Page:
Prepping “Smart” for the SAT/ACT
- Review your practice.
- Ask why you got a problem wrong.
- Find patterns in the problems you got correct/incorrect.
- Keep the momentum going.
Millions of students around the world will be spending countless hours preparing for the SAT and ACT tests, but simply putting in the hours will not automatically result in a higher score. Wouldn’t it be nice if you could spend less time preparing for the test and get a better score? In order to do so, we need to ask not only whether we are preparing or not, but also how we are preparing for the test.
The effectiveness of your test prep will decrease significantly sitting in front of the TV, computer, or phone. Few people can multi-task well, and test prep requires more than only a portion of your attention. Auditory and visual distractions diminish your ability to commit content to memory. Put your phone on silent, get rid of music and other distractions, and focus exclusively on test prep. Whether it’s practice math problems or vocabulary memorization, do your best to devote the most mental focus possible to the task at hand.
Review your homework.
Homework is absolutely useless unless you review your work. Simply doing timing drills will reinforce both the helpful and detrimental processes, and you need the feedback that comes from grading yourself and checking your wrong answers. Get into the habit of taking a timed section, grading yourself, circling the problems (not correct answer choices) that you missed, returning to those problems, and seeing if you can try those again. A second attempt at a problem can be extremely helpful in seeing how you missed the problem, and more importantly, what you can do to get the problem right the next time.
Ask why you got each problem wrong.
Your error may have resulted for a number of reasons. Maybe you did not know the content, or you may have misread the problem and solved for another variable. Perhaps you made a careless error, like forgetting to distribute the negative sign. You might have skipped an important step and fallen prey to a mental math error. If you can identify how you got a problem wrong, you’ll have a much better idea of how to improve your test-taking.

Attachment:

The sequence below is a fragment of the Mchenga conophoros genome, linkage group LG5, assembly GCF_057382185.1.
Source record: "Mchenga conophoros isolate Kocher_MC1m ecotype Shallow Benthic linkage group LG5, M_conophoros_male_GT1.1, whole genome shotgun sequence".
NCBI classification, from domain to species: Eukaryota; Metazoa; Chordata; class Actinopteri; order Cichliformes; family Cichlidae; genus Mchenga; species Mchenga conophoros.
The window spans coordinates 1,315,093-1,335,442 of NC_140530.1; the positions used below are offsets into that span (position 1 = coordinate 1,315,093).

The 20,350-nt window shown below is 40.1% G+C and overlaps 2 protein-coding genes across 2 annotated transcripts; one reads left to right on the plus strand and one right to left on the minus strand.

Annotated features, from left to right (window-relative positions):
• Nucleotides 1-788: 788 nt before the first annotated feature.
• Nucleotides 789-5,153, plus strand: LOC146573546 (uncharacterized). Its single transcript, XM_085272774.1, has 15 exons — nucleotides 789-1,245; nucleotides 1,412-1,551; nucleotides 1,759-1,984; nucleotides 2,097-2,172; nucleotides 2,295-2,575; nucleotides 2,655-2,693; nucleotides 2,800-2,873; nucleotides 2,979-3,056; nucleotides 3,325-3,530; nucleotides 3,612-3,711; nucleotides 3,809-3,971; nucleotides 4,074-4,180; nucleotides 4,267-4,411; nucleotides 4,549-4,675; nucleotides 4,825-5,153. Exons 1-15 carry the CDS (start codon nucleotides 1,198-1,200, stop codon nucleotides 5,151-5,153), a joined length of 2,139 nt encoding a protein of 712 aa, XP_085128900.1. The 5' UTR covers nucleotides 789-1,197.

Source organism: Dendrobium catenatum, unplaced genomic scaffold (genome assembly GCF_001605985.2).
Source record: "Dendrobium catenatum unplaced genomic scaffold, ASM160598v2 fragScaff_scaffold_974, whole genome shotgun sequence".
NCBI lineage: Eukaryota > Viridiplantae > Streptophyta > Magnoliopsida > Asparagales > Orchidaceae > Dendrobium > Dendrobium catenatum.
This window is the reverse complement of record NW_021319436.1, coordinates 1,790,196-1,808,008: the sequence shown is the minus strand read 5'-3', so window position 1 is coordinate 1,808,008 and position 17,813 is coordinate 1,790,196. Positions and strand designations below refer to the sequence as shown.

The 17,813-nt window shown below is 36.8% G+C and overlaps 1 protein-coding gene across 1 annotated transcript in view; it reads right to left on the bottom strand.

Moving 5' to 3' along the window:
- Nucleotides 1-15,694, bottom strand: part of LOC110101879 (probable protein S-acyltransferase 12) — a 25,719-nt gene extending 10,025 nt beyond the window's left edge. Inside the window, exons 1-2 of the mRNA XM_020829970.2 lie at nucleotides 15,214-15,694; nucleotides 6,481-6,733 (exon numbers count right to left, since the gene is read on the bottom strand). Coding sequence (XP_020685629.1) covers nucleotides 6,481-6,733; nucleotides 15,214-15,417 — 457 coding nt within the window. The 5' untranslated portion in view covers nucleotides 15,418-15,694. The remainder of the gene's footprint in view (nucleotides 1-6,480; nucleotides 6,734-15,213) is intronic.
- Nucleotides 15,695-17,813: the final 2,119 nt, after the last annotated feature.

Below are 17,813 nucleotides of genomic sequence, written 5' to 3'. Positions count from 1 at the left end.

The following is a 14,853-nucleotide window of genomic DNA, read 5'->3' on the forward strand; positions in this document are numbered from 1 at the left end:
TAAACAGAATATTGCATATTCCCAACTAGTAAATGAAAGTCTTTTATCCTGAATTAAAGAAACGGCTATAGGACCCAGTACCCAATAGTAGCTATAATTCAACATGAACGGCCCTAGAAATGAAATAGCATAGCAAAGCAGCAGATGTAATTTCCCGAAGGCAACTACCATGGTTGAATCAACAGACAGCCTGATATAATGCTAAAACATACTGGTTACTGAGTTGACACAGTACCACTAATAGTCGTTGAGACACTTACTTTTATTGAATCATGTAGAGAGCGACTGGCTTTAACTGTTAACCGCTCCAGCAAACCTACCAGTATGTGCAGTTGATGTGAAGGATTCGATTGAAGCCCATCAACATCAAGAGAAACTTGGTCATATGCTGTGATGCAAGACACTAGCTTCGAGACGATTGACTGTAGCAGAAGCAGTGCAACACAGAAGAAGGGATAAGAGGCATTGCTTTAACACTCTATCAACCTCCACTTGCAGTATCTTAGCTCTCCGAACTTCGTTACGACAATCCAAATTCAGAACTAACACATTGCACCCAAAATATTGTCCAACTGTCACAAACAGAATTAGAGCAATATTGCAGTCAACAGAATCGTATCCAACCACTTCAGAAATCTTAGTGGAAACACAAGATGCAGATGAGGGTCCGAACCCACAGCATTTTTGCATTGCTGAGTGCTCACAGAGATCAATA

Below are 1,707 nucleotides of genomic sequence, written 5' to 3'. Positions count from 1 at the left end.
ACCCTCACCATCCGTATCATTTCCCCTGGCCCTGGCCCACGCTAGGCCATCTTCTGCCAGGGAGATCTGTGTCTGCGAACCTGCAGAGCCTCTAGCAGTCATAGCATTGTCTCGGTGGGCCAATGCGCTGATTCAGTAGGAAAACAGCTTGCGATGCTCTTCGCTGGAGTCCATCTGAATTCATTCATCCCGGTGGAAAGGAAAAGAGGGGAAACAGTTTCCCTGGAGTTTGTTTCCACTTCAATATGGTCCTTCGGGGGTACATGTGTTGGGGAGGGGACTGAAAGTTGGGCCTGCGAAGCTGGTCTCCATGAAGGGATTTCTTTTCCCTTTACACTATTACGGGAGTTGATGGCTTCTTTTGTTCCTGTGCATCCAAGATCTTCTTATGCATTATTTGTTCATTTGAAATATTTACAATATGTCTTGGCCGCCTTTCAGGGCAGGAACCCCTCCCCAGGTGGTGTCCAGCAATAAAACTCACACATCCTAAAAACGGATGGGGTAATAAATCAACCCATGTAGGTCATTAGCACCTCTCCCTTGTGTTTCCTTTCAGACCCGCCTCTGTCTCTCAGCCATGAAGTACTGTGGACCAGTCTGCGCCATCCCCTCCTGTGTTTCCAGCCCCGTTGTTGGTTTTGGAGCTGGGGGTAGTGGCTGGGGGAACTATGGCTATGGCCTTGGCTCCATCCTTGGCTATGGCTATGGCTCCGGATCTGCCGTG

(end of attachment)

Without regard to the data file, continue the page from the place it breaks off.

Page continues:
Find patterns in the problems you got correct/incorrect.
For one section, you might find that each missed question deals with a different content area. But over time, if you analyze the types of problems you missed, you will notice some helpful patterns. Maybe it’s those long word problems that keep your wheels spinning. Maybe function problems, particularly factoring and foiling quadratic equations, are causing you to scratch your head. We don’t simply want to correct the problems we got wrong; we want to see what type of problem we’re missing and problem solve ways to improve accuracy. Maybe it means actively reading the word problem, or practicing some foiling drills. Noticing patterns of behavior will be essential for improving your problem-solving approach and increasing your score.
Keep the momentum going.
In a cross-country race, runners are often tempted to slow down their pace as the finish line approaches. Instead, they need to force themselves to accelerate and hit that tape at full speed. The same is true for SAT/ACT prep. You want your final week of test prep to be your most consistent and intense. Keep on practicing timing drills, learning vocab, and reviewing your work. Definitely plan on taking it easier on Friday evening and Saturday morning, but for those other days, finishing strong means that you’ll be in the best shape possible for Saturday morning.
This seems like more work, but it will actually help you save time. If you can be more thoughtful in your test prep, you will save yourself the headache of seemingly endless practice tests with little-to-no improvement, never-ending vocabulary flash cards that go in one ear, out the other, and constantly evolving math problems that catch you off guard. The smarter student will be focused on the metacognition, understanding the hows and whys of his/her preparation: how did I miss this problem? why am I confused here? how will I learn from this mistake?